Secondly, counsel argued that even if the gift of Plot No. 138 to Anastanzia was by bequest, the letter could not have effected the exchange because the letter did not meet the legal requirements of a codicil.
In his view, the respondent’s statement that she and her late husband were given Plot No. 138 in which they have lived since 1955 and built thereon their matrimonial home and other structures cannot be believed. Firstly, because it tended to challenge the appellant’s title to the suit land and secondly, it is contradicted by the unchallenged (Exh. P2) showing that as late as 1974, the couple were still living in the homestead of and in the houses built by Ngorogoza.
Learned counsel submitted that the learned Justices of Appeal also misdirected themselves on Exh. P2 and (Exh. D1). He pointed out that Ngorogoza gave to Ponsiano Plot No. 4 as a gift inter vivos and other testamentary gifts that made Ponsiano a co-beneficiary of at least three plots of land plus the residuary estate. Anastanzia on the other hand, was given only one, Plot No. 138, as a gift inter vivos out of all the property of Ngorogoza as shown by Exh. D1. Ngorogoza was, therefore, intended to ensure that no one in future would meddle with Anastanzia’s only gift. To that end, he took three parental steps to safeguard Anastanzia’s interest in Plot No. 138. Firstly, he transferred the plot into her name in 1973 as shown by the appellant’s certificate of title (Exh. P1). Secondly, in 1974, he directed Ponsiano in writing to stop utilizing that Plot, 138 (Exh. P2 para. 1) and thirdly, he declared in clause 9 of his Will (Exh. D1) that:
Learned counsel, contended that the learned Justices of Appeal failed to appreciate Ngorogoza’s above stated threefold parental efforts to safeguard the interest of his daughter Anastanzia in Plot No. 138 against her rapacious brother, Ponsiano. Counsel further contended that the learned Justices of Appeal, misdirected themselves on Exh. P2 when they opined firstly that Ngorogoza could not by Exh. P2 banish anyone from the suit land as he had already parted with it in Anastanzia’s name. Secondly, because it was not stated in his Will and thirdly the banishment had the potential of affecting “the shares of the beneficiaries of his estate.” He argued that the question of the shares of the beneficiaries of Ngorogoza’s estate being affected by the banishment did not arise as the Will had no legal effect on the gifts made inter vivos and on the banishment. Learned counsel argued that the banishment was not meant to take effect after Ngorogoza’s death. It was intended to take effect on the date stated in the letter Exh. P2.
Counsel asserted that the learned Justices of Appeal again misdirected themselves when at page 49 of the Record of Appeal it was stated that Ngorogoza bequeathed Plot No. 4 to Rwamuhanda by a Will written in 1982, but that later by a letter written in 1984, Ngorogoza directed that Rwamuhanda should remain where they had built their matrimonial home and that Plot No. 4 be taken over by Tiwangye.
Mr. Babigumira opposed the appeal. He first denied that the letter of 1984 was sneaked into the RA as stated by Mr. Tibaijuka. He explained that because the former counsel for the respondent refused to cooperate with them, that Babigumira requested the Secretary of the trial judge to avail them the exhibits on the file. That is when the letter was given to them and they placed it in the RA. He opened that Mr. Tibaijuka should have objected under rule 86(4) of the Court of Appeal Rules, to the letter being included in the Record of Appeal, but did not.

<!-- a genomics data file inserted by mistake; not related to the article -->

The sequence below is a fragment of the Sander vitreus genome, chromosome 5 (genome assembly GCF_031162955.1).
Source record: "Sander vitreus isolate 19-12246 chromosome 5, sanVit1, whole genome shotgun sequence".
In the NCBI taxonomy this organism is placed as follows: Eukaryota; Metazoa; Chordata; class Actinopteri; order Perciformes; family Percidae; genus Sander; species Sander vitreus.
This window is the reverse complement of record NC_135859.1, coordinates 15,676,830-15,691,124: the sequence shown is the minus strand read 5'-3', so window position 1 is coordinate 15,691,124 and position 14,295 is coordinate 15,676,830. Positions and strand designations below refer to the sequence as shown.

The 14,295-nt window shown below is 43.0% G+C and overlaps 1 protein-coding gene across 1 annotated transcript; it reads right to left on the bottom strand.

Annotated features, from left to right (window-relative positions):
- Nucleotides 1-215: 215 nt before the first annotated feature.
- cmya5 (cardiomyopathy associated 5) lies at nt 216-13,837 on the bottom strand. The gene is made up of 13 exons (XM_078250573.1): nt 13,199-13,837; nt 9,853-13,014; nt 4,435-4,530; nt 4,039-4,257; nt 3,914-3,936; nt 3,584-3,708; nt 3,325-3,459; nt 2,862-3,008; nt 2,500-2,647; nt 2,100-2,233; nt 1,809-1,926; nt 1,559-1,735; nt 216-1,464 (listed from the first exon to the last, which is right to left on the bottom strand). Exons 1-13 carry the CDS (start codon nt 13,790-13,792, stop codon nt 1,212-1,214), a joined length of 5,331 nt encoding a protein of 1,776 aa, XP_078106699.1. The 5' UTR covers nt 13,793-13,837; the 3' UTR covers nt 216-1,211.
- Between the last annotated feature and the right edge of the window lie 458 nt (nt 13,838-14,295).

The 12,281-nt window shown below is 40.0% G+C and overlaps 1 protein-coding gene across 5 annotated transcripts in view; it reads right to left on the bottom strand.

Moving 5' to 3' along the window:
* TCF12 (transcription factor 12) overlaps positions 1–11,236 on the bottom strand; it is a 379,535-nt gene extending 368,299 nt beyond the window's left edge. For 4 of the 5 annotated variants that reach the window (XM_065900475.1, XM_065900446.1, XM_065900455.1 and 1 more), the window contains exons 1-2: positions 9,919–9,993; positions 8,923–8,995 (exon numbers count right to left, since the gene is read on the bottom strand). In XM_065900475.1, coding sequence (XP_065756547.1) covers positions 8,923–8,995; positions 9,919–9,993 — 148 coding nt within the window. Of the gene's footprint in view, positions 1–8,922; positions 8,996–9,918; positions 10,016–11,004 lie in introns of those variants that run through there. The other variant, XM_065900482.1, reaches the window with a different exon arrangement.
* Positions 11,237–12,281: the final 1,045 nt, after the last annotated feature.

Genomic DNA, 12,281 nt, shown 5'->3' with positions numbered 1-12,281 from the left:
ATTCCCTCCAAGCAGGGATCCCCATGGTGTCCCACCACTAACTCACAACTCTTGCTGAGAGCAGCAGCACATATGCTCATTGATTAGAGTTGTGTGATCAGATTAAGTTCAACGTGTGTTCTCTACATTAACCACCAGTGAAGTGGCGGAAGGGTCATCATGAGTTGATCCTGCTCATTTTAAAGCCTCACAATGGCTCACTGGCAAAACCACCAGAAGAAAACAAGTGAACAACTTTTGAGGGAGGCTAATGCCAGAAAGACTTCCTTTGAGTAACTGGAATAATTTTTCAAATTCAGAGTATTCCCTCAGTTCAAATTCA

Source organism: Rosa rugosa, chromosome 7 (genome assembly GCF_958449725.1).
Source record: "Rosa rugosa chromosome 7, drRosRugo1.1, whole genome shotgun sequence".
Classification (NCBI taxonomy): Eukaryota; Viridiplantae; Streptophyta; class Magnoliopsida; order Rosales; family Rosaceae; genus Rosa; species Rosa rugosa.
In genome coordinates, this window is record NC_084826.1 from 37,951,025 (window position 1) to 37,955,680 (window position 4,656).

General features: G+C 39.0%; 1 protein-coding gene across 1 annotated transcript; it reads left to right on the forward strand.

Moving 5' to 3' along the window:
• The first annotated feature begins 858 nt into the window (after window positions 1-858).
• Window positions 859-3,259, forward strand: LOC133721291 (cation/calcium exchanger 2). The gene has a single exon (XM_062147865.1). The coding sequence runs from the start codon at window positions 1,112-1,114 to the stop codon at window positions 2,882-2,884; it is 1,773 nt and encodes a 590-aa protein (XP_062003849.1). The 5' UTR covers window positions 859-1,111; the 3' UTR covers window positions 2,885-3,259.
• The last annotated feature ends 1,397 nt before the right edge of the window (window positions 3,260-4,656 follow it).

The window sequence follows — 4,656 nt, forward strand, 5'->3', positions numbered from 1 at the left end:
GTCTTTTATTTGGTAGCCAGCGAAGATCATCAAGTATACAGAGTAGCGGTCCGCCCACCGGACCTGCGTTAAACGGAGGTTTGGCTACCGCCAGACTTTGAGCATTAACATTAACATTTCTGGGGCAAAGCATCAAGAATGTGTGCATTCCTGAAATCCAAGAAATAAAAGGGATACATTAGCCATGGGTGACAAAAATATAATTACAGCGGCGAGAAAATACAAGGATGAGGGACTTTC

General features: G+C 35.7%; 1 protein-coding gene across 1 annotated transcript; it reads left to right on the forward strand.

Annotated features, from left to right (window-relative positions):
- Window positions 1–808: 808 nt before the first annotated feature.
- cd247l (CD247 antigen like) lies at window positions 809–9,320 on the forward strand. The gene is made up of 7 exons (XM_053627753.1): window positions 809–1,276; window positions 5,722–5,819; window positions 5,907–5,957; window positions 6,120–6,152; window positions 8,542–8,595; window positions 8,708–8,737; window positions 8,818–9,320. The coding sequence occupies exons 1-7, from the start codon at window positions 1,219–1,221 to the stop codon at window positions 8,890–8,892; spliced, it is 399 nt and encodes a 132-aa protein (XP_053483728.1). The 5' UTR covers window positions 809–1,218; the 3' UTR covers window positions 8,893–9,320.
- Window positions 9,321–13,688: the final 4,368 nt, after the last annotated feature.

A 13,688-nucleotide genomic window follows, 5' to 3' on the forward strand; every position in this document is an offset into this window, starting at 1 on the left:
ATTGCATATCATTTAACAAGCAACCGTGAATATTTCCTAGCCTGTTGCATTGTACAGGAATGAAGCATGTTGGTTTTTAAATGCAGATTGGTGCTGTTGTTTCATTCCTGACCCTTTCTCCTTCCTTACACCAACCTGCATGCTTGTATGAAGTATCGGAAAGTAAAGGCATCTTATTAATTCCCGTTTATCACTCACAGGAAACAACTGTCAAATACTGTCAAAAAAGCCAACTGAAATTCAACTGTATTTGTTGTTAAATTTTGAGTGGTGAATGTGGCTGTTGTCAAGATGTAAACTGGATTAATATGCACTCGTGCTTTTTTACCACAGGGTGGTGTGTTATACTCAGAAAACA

Secondly, learned counsel denied that the letter was brought into the Record of Appeal to show that the respondent now owns Plot No. 138 as opposed to Plot No. 4. In counsel’s view, the letter was brought to prove that the respondent and her late husband had been living on that plot 138 and had built thereon their matrimonial home and other structures. The letter was to show that if the respondent and her late husband had not been living on the suit land, the question of exchanging it with an equal portion of Plot No. 4 would not have arisen.
Thirdly, counsel asserted that the issue before court was not ownership of Plot No. 138 but rather whether the respondent had lived on plot 138 long enough to qualify for being a lawful or bona fide occupant.
Learned counsel submitted that the statement of the Deputy Chief Justice at page 49 lines 19 - 26 regarding the letter was blown out of proportion and interpreted out of context by Mr. Tibaijuka to mean that the court was making a finding that plot 138 had been exchanged with plot 4 and that the respondent now owns Plot No. 138. Learned counsel contended that, that was an erroneous conclusion. He submitted that the conclusion of the DCJ that “the respondent was not a trespasser on the suit land having been thereon lawfully” is the only point in issue.
Learned counsel stated that even if that letter was ignored, there was overwhelming independent evidence relied on by the Court of Appeal proving to the satisfaction of the court that:
(2) It was not proved that the respondent refused to vacate the suit land when required.
(3) The issue of banishment was not proved.
Be that as it may from the arguments of counsel for the parties, ownership of Plot No. 138 is no longer in dispute as the respondent concedes that the plot belongs to the appellant. The dispute is on whether the respondent entered upon the suit land, remained on it and built their matrimonial home thereon with the consent of the then respective registered owners. The complaint emerging from the arguments of counsel for the appellant is that the learned Justices of Appeal wrongly relied on a document that was sneaked into the Record of Appeal, misdirected themselves not only on that document but also on Exh. P2 and Exh. D1 and that they thereby wrongly found that the respondent had been on the suit land lawfully.